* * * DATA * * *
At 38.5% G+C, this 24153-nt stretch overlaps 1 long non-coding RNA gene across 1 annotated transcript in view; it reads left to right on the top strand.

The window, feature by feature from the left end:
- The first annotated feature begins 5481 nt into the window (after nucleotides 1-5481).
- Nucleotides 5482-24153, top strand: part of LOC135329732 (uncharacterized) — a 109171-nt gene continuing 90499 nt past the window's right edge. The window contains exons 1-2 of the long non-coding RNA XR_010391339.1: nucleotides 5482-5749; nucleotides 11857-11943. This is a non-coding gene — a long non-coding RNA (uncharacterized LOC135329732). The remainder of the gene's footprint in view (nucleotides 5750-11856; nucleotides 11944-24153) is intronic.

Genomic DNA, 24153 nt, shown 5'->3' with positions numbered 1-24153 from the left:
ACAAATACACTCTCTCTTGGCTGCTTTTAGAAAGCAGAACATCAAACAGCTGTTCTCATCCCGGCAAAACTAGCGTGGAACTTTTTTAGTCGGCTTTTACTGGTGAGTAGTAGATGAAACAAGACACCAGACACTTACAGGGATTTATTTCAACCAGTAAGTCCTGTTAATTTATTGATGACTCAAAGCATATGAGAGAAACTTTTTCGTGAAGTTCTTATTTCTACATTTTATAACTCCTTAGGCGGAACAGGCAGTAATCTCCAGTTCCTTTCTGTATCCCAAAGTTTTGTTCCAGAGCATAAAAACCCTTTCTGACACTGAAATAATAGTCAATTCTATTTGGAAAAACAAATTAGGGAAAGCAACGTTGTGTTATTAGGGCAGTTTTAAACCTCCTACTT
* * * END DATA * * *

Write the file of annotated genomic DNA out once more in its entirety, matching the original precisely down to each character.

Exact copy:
At 38.5% G+C, this 24153-nt stretch overlaps 1 long non-coding RNA gene across 1 annotated transcript in view; it reads left to right on the top strand.

The window, feature by feature from the left end:
- The first annotated feature begins 5481 nt into the window (after nucleotides 1-5481).
- Nucleotides 5482-24153, top strand: part of LOC135329732 (uncharacterized) — a 109171-nt gene continuing 90499 nt past the window's right edge. The window contains exons 1-2 of the long non-coding RNA XR_010391339.1: nucleotides 5482-5749; nucleotides 11857-11943. This is a non-coding gene — a long non-coding RNA (uncharacterized LOC135329732). The remainder of the gene's footprint in view (nucleotides 5750-11856; nucleotides 11944-24153) is intronic.

Genomic DNA, 24153 nt, shown 5'->3' with positions numbered 1-24153 from the left:
ACAAATACACTCTCTCTTGGCTGCTTTTAGAAAGCAGAACATCAAACAGCTGTTCTCATCCCGGCAAAACTAGCGTGGAACTTTTTTAGTCGGCTTTTACTGGTGAGTAGTAGATGAAACAAGACACCAGACACTTACAGGGATTTATTTCAACCAGTAAGTCCTGTTAATTTATTGATGACTCAAAGCATATGAGAGAAACTTTTTCGTGAAGTTCTTATTTCTACATTTTATAACTCCTTAGGCGGAACAGGCAGTAATCTCCAGTTCCTTTCTGTATCCCAAAGTTTTGTTCCAGAGCATAAAAACCCTTTCTGACACTGAAATAATAGTCAATTCTATTTGGAAAAACAAATTAGGGAAAGCAACGTTGTGTTATTAGGGCAGTTTTAAACCTCCTACTT